Tuesday, February 9, 2016

Open Letter to Cam Newton

I detest the whole “Open Letter” thing. It’s become passé and overwrought. But, since this is playing out on the national stage I thought I would give it a go.

     Mr. Newton
         I’m writing this to you as a result of your recent comments regarding your behavior after the Super Bowl on Sunday. I have a problem with your behavior, and with your continued sulking and pouting and so, since you played this out on national TV, I thought I’d respond publicly as well.
You need to grow up.
This is life, kid. People lose big games. They lose much more. They lose jobs. They lose houses. Dreams die before ever getting off the ground. Parents lose children at a young age and never get over it. Young couples try and try and never are able to have children.
The love of your life dies too soon, or decides they don’t love you anymore and they leave you suddenly. This is life. This plays out thousands of times a day and the people who face life after disaster have to suck it up, pick up the pieces and soldier on. This is a hell of a lot more important than the Super Bowl.
Your defenders continue to say “Unless you have walked in his shoes, you can’t judge him. You don’t know what it’s like to fail with 150 Million people watching.” Actually Cam…I know something even more heartbreaking. Sure, your loss took place on a worldwide stage. But half of the onlookers were cheering for you. They love you and wanted you to get up and win the fight. It was not to be this time, and they love you regardless. After the game, you pouted, sulked, whined, growled, and finally stalked off like a petulant child, who was just told “No!” for the very first time.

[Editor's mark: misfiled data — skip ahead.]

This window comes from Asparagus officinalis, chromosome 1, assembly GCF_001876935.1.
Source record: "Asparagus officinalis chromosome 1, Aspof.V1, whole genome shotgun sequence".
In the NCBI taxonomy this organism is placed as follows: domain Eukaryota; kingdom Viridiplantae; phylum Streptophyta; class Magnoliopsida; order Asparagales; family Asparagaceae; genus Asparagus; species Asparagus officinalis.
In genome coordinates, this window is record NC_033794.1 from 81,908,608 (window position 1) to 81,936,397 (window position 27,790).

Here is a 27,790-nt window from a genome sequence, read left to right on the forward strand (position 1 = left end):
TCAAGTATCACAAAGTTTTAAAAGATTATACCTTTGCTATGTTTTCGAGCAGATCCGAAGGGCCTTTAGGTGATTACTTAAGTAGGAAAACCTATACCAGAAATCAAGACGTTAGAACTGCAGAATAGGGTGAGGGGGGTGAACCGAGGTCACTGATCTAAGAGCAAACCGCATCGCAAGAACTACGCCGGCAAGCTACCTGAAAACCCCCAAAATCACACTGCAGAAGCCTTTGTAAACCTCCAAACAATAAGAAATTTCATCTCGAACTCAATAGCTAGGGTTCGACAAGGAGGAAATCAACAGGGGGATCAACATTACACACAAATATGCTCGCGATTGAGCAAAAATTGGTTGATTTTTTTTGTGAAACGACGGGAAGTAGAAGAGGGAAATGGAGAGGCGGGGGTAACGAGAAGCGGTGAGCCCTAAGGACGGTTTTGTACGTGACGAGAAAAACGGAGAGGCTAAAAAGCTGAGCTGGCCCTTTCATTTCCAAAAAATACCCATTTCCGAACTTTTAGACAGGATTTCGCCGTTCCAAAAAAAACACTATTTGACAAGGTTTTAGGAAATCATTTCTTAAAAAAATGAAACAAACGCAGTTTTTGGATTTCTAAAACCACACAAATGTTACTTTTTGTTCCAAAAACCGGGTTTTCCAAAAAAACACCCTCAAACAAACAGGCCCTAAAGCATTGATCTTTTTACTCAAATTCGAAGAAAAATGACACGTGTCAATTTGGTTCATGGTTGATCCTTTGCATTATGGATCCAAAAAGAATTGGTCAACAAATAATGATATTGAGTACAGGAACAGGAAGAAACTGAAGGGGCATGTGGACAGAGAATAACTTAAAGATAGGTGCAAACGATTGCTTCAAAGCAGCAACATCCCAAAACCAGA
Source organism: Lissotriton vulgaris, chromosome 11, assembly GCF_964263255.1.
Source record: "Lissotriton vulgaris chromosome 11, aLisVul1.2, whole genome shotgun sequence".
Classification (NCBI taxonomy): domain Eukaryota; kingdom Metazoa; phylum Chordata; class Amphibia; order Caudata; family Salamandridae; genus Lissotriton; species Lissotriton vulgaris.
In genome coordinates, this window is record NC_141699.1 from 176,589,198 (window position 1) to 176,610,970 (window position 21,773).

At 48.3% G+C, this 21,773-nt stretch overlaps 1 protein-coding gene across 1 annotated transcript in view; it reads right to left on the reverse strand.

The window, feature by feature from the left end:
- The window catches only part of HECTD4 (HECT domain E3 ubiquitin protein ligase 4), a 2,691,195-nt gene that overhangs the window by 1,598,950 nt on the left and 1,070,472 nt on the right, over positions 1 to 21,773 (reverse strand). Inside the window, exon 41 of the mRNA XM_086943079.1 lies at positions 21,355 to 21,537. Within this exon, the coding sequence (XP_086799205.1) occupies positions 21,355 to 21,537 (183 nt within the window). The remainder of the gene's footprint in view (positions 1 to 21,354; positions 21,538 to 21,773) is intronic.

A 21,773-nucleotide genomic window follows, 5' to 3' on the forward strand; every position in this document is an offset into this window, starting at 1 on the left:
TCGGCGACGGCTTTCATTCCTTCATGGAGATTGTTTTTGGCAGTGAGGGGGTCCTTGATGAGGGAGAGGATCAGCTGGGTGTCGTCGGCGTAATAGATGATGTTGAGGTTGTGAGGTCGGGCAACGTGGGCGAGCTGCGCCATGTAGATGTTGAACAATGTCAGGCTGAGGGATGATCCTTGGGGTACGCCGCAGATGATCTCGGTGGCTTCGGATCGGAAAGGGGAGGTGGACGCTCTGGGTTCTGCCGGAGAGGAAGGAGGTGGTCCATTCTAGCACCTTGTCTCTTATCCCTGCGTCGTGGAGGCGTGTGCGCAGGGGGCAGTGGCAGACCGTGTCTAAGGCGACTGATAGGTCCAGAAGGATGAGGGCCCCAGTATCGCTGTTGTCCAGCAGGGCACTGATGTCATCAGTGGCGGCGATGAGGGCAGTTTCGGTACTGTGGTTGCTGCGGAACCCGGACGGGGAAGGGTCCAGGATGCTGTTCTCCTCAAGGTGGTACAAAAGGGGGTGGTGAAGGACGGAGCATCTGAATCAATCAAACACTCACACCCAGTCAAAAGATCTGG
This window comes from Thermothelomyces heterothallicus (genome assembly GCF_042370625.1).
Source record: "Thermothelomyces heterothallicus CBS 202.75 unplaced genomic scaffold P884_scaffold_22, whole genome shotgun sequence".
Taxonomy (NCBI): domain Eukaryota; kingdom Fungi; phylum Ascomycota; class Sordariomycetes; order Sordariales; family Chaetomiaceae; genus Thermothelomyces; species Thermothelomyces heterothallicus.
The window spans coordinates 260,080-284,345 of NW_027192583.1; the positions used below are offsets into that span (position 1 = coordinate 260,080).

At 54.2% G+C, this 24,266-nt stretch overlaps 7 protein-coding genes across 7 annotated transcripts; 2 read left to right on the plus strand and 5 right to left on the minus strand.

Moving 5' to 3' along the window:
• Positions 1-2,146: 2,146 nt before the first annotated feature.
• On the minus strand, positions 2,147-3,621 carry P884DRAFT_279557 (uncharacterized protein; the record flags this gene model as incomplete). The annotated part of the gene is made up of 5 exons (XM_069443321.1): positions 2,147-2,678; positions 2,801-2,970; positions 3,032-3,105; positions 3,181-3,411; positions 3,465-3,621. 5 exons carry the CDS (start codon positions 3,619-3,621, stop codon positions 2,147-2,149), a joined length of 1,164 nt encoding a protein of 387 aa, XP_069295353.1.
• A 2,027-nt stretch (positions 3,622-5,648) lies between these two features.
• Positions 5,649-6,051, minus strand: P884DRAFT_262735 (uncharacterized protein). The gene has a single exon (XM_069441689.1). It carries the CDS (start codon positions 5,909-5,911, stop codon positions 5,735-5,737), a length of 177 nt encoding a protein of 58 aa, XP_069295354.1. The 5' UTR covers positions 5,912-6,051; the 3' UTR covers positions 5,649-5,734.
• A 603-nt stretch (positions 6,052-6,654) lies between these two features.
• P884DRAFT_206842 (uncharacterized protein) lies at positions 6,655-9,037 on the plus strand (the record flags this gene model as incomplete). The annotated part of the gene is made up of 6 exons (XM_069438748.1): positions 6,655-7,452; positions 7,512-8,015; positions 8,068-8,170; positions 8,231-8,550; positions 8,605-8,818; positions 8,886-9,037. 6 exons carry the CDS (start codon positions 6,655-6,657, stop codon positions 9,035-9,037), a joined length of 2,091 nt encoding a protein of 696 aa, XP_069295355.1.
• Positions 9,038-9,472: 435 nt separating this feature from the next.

You know what is worse than losing a battle in front of millions of fans? You know what hurts more than your dreams dying in public view?
It’s when your dreams die and not a soul notices or cares.
You want to know how I know? Because I’ve been there.
When the economy collapsed in 2008 I lost my career. The industry I worked in vanished. I was 45 and could not find a job. I lost my home. With that I lost my pets, my ability to have my daughter on weekends anymore. (Thankfully, her mom and I are divorced and so her mom still had a place to live.) I lost my sense of accomplishment and worth. I felt like dying.
And nobody noticed.
Precious few people cared how I was doing, or asked about where I was staying. I lived in my car, showered at the county rec center and nobody noticed. Every single night for the first two years I lived like this. Every single night I wanted to give up. That is tragic. Not losing a stupid football game and then whining about the questions they ask you, or the fact that you could hear your opponent’s statements from the other room.
Life is tough and nobody cares how you feel about things. You put your head down and pick yourself up and do better. And if you are a real man…you do it with dignity.
I tried to do exactly that. I was homeless. I literally slept in a Volvo 850 that I would hide behind a church. It hurt. It hurt more than this loss you just experienced ever could.